Sarah Elizabeth Charles is a teaching artist. That means she’s an artist who happens to teach — at Carnegie Hall’s Musical Connections program within the Sing Sing Correctional Facility, and at Rise2shine, an early childhood education nonprofit in Haiti. But it also means that her work as a teacher has become more and more inextricable from her work as a composer and artist. That connection, she says, is now the strongest it’s ever been.
“Three or four years ago, that work started to become much more a part of my creative process and much more of a direct inspiration for my composition,” she tells NPR. Her last album, Inner Dialogue, was about revealing her internal world. But for her newest record, Free Of Form, she says “it just made sense for me to look outward.”
With “Change to Come,” that meant examining a long history of racialized violence. “The most zoomed-out version,” she says of the song, “is just general resistance to violence,” Charles says. “Then if you go a little bit narrower, it’s speaking to race relations and the issues that have existed because of the nature of the history and formation of this country.” But at its most specific, she says, the song is about Eric Garner. She began writing it in the fall of 2014, in the wake of his death.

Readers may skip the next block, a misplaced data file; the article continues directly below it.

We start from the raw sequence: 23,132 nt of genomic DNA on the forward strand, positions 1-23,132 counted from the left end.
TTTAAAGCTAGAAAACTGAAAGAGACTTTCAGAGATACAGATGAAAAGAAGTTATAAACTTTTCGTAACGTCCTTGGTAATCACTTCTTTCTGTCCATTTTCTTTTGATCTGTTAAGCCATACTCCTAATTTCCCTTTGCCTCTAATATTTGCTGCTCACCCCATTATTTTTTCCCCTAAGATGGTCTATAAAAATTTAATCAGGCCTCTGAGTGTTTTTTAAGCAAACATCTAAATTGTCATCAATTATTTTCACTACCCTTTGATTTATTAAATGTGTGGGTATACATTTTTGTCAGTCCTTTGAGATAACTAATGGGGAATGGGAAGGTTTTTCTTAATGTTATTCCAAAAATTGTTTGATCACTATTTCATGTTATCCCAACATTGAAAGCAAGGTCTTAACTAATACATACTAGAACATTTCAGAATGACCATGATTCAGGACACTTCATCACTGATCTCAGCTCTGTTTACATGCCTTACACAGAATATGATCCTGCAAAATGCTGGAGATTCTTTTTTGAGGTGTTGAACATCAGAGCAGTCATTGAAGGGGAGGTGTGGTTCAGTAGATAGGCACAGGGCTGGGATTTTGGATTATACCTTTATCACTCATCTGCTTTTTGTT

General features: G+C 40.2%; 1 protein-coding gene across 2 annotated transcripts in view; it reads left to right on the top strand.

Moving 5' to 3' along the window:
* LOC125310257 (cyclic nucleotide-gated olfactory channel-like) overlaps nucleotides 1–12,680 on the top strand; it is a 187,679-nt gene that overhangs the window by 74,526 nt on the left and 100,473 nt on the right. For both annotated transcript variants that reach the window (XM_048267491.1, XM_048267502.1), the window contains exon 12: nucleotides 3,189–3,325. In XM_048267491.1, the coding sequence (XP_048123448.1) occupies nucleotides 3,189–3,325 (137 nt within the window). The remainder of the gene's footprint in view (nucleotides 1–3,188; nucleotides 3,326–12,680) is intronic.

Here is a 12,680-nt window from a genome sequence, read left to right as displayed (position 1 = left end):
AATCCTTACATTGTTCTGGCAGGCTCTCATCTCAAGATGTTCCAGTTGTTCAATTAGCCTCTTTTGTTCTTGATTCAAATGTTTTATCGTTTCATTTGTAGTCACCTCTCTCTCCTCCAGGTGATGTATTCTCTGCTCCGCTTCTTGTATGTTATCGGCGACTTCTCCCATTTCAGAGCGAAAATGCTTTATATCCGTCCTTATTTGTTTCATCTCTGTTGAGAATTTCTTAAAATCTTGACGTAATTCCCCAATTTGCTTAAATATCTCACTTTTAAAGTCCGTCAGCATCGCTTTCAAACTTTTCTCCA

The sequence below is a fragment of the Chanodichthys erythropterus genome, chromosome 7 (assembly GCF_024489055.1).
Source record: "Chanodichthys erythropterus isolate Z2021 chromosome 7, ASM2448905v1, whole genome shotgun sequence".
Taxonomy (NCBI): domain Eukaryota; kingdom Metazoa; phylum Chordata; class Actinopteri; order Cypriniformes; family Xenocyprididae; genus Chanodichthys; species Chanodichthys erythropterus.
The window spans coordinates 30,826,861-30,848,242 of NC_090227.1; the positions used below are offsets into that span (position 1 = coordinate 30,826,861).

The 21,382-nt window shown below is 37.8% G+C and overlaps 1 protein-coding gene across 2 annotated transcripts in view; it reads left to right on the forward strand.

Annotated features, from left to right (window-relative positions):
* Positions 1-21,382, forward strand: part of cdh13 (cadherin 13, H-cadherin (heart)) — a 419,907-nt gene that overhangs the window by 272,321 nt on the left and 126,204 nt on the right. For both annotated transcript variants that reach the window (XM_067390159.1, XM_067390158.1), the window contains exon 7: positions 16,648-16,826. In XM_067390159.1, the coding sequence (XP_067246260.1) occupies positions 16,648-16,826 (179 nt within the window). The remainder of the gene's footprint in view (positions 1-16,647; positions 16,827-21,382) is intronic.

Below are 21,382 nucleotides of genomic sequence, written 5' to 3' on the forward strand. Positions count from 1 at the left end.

The arrangement begins with lots of space. The drums, deliberate and somber, set the emotional tone, along with a set of striking lyrics. There’s one line that keeps returning to me: “Innocence means nothing anymore.” She sings it with no doubt in her voice, giving every syllable time to sink in.
“It’s a pretty piercing lyric, and it stands out … in relationship to anything else I’ve written,” she says. “I remember when I was in the process of re-writing that song, thinking, ‘Huh, what effect do I want this to have? Do I want to shift this? Or do I want to change it or soften it?’ And I chose to keep it. And I’m glad I did, because I think it is that moment of frustration and anger really coming out.”
That frustration built as Charles watched not only the deaths of Eric Garner, Sandra Bland, Trayvon Martin, Mike Brown and others, but also the effects of institutional indifference on lives of her students in the criminal justice system and in Haiti.
The piece builds to its essential question, which Charles asks in the lyric “What is needed for the change to come?” The answer, she says, is delivered in part through the arrangement of the track in its dynamic middle section. She loops and layers her vocals, and she made a horn section of Christian Scott aTunde Adjuah‘s trumpet (who also co-produced the album with Charles). The use of looping is meant to convey a theory of change: “Essentially, for any of what I’m saying in the song — especially in that section — for any of it to actually take hold or have a lasting effect, it’s going to have to be generational,” she says.
Towards the song’s end, you’ll hear the sounds of breathing, a dedication to Garner. “I’m echoing and meaning to pay homage to his life via the sounds in the very last moments of the track,” Charles says. The gasps recall a tragedy. They also sound like an ongoing struggle.